Some Reflections on #4S2011

I'm pretty bad at unpacking from conferences...Unlike my fellow Cyborgologists, who are based in sociology departments, I am working towards a Ph.D in an interdisciplinary field called Science and Technology Studies (STS). The field emerged in the late 60s amongst (and directly influenced by) the environmental movement, the anti-nuke movement, and second wave feminism. Today STS is an established field with departments all around the world. The interdisciplinary nature of the field makes it difficult to have one single umbrella conference, but the closest we get is the annual Meeting of the Society for the Social Studies of Science, or simply "4S." The conference has panels on a wide variety of topics including, "(Re)Inventing the Internet: New Forms of Agency", "Evidence on Trial: Experts, Judges and Public Reason", and "Reproductive and Contraceptive Technologies: Shifting Subjectivities and Contemporary Lives". There are also two sister conferences that happen simultaneously at nearby hotels: The Society for the History of Technology (SHOT) and the History of Science Society (HSS). While the conference was enjoyable, and the talks were fascinating, I was left wondering if STS is up to the task of changing how we talk about technology, science, and innovation.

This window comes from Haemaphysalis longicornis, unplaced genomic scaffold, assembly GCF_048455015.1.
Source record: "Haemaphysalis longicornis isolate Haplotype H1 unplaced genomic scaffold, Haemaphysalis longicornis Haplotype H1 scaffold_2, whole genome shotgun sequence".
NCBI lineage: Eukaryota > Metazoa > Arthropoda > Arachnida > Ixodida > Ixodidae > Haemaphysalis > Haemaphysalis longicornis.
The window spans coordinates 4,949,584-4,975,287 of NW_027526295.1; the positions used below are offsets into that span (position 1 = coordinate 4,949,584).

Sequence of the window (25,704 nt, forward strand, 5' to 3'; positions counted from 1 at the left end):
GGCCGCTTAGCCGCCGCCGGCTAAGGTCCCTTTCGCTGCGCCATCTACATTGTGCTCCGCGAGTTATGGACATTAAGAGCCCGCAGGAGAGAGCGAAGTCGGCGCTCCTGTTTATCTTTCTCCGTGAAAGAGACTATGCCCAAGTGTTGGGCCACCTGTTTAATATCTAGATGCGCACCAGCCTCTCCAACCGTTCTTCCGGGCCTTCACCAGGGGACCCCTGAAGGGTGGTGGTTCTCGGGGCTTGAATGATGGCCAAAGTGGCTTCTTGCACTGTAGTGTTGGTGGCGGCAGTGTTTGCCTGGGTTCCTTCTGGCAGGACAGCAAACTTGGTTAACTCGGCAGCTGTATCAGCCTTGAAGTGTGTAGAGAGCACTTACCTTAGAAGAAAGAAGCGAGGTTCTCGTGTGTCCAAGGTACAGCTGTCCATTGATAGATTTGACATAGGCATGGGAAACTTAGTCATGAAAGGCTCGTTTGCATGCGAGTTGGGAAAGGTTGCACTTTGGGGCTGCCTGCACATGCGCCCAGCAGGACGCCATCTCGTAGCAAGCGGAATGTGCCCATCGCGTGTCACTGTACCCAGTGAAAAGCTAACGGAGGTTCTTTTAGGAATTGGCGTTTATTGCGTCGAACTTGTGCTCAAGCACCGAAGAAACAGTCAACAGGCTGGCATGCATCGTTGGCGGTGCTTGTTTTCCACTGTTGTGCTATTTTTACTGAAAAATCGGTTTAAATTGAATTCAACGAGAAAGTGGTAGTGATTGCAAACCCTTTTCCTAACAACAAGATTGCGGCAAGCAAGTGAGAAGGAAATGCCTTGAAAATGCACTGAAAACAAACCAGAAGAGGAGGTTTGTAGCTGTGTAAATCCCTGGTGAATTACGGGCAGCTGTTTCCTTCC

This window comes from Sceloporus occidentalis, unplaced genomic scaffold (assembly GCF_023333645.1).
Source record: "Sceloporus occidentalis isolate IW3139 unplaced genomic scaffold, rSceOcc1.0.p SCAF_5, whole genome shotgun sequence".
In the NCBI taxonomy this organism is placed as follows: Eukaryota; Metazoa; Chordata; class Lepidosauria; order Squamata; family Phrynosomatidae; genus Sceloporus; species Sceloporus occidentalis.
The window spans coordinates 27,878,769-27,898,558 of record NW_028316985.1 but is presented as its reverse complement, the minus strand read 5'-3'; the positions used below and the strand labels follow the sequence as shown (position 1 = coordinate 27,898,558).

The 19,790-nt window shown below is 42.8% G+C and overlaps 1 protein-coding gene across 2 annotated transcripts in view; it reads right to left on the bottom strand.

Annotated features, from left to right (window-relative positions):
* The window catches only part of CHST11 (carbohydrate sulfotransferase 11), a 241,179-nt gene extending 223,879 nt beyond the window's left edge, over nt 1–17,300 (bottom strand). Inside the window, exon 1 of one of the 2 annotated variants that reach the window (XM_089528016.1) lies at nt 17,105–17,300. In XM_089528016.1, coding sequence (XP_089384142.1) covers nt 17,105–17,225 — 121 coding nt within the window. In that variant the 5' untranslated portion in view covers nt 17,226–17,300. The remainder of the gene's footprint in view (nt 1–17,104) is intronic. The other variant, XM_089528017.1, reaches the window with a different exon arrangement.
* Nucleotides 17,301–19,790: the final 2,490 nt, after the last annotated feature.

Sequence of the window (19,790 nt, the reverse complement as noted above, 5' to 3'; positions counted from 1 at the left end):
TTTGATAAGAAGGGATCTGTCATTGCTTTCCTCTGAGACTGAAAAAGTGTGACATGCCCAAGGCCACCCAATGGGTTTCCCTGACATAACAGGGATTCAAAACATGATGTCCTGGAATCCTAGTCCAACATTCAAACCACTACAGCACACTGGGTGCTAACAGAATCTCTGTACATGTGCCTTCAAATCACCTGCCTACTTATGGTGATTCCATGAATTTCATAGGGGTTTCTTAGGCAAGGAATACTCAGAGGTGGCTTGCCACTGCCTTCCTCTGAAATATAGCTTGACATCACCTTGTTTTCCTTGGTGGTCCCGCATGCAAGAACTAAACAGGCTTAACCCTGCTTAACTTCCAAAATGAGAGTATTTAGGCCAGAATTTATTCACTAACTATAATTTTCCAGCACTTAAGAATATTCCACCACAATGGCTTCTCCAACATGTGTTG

Read More at Cyborgology

Theorizing the Web Conference

I'll be attending the Theorizing the Web Conference 2011 at the University of Maryland on April 9th. I'll be on the titular "Cyborgology" panel with some really awesome people. Its going to be a really great panel. If you have some time that weekend, and live within a $30 trip to the DC area, you should totally come. 

The abstracts for the four panelists are currently up on the Cyborgology blog. But if you're feeling a little "tl;dr" then let me just give you an elevator pitch. Have you ever felt unfulfilled by the media's portrayal of twitter, facebook, and mobile computing platforms? Does the phrase, "facebook revolution," in the context of the recent populist revolts, make your cringe? If you have always yearned for an intelligent conversation about what Facebook is doing to our world, this is it. 

While we're on the subject of conferences, I also wrote a short reaction to the national GK-12 conference that was held in early March. You can read it here.